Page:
The U.S. Senate Banking committee has begun looking into last week's decision by Standard and Poor's to downgrade the U.S. credit rating, a committee aide told Reuters Monday.
The aide said the panel was gathering information about the S&P move but no decision had been made on whether it will hold hearings into the downgrade.
The aide said an official investigation has not been launched but all options were being weighed.
Late on Friday, S&P said the world's largest economy no longer deserved the top AAA credit rating, cutting it one notch to AA-plus.
The move was driven by concerns over Washington's inability to achieve at least $4 trillion in long-term savings amid a national debt that has climbed above $14.3 trillion.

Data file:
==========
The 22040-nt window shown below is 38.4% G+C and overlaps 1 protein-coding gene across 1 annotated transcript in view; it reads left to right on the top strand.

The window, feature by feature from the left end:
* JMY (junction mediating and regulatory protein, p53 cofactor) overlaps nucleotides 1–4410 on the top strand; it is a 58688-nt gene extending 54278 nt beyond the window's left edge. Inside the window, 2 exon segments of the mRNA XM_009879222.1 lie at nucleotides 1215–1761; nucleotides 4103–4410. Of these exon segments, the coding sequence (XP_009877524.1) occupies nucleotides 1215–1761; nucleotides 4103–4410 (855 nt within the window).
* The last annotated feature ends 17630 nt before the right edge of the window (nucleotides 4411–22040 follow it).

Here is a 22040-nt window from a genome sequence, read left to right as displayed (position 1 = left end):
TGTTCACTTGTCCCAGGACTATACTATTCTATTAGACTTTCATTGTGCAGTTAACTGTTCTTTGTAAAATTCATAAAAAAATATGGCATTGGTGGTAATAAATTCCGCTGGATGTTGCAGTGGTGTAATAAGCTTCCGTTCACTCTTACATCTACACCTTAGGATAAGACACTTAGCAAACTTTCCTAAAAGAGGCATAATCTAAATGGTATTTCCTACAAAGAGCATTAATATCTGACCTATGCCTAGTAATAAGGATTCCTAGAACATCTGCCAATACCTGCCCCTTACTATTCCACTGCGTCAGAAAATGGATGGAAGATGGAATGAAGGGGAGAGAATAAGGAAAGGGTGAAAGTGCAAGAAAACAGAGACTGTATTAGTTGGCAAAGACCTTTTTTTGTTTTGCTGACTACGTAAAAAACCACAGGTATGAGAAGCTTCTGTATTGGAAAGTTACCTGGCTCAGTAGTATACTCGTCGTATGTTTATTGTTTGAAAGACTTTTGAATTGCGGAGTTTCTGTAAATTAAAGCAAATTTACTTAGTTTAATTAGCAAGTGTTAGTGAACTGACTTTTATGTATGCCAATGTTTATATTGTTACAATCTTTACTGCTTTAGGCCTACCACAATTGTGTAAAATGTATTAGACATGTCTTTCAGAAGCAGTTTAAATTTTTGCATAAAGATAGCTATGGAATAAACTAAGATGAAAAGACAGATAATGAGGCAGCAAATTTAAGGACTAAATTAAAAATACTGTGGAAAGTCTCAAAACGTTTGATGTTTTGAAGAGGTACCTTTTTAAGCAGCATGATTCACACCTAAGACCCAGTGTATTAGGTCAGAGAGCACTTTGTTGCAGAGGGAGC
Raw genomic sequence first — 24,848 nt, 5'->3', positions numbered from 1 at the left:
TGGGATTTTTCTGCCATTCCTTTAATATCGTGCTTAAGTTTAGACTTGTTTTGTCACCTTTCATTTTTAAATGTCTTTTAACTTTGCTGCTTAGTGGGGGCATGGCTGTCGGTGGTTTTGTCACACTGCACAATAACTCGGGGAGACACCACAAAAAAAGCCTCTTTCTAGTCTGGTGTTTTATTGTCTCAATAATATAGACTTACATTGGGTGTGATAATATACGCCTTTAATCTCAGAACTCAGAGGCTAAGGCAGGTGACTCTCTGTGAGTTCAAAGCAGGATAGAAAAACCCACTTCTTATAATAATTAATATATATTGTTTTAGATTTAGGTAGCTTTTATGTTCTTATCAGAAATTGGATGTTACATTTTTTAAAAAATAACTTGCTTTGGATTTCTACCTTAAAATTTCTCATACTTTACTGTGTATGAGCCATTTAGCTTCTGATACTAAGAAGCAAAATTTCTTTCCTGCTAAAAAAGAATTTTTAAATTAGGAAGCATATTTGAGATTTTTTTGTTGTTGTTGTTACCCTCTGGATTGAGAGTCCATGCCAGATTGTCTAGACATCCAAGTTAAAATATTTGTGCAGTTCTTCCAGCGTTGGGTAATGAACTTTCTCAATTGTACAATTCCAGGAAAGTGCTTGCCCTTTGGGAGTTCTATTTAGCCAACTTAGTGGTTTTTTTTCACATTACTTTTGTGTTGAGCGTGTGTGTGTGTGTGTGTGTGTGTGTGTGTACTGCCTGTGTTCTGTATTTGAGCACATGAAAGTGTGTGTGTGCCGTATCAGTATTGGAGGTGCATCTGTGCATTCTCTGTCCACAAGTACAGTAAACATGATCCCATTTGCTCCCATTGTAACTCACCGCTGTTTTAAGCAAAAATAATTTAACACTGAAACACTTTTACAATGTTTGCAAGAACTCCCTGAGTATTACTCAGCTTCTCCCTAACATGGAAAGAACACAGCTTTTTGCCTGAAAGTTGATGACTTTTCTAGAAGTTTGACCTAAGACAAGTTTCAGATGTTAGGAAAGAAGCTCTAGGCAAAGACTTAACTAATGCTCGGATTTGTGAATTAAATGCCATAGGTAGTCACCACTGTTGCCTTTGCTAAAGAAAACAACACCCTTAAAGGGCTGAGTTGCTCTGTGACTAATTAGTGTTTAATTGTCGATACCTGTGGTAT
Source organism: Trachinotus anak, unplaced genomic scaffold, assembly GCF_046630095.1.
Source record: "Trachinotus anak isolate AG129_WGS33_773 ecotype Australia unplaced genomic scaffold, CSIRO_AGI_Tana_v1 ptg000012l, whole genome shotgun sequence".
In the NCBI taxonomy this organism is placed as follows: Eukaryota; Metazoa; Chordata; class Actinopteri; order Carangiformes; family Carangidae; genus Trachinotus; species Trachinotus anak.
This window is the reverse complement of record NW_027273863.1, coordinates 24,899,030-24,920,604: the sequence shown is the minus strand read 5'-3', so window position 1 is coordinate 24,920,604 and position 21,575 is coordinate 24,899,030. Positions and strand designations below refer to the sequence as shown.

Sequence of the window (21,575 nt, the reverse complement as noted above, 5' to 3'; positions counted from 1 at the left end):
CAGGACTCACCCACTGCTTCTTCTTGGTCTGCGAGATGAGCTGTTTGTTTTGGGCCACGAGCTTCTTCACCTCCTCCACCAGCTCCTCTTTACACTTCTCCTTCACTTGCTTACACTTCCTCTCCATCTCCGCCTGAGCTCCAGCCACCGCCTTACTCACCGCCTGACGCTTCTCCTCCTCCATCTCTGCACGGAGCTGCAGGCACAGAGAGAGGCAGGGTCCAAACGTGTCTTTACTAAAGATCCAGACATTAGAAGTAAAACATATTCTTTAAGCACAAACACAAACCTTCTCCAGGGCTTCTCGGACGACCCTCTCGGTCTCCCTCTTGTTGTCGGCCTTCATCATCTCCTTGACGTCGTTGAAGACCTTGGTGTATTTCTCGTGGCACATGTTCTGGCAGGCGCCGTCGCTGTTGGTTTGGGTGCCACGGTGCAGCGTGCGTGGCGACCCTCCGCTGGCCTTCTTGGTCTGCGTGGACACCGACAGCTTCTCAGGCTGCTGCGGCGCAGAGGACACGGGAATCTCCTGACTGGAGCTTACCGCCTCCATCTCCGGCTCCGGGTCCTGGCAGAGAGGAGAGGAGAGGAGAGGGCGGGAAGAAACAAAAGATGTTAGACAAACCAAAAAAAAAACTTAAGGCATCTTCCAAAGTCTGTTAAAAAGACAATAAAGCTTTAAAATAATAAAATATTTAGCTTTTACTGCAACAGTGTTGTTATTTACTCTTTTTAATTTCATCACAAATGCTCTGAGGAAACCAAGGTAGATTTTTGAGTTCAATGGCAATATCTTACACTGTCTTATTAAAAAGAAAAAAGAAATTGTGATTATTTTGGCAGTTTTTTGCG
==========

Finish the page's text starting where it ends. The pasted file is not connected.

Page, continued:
Instead, after a rancorous fight between Democrats and Republicans, Congress and President Barack Obama recently negotiated a 10-year deficit-reduction plan that could end up saving a little over $2 trillion.
Senate Banking Committee Chairman Tim Johnson, in a statement, called S&P's downgrade an "irresponsible move" that could have a far-reaching impact.
The Democrat said the downgrade may "have spillover effects that tax the American people by increasing interest rates on home loans, credit cards, and car loans, and by increasing the cost of finance for some state and local governments."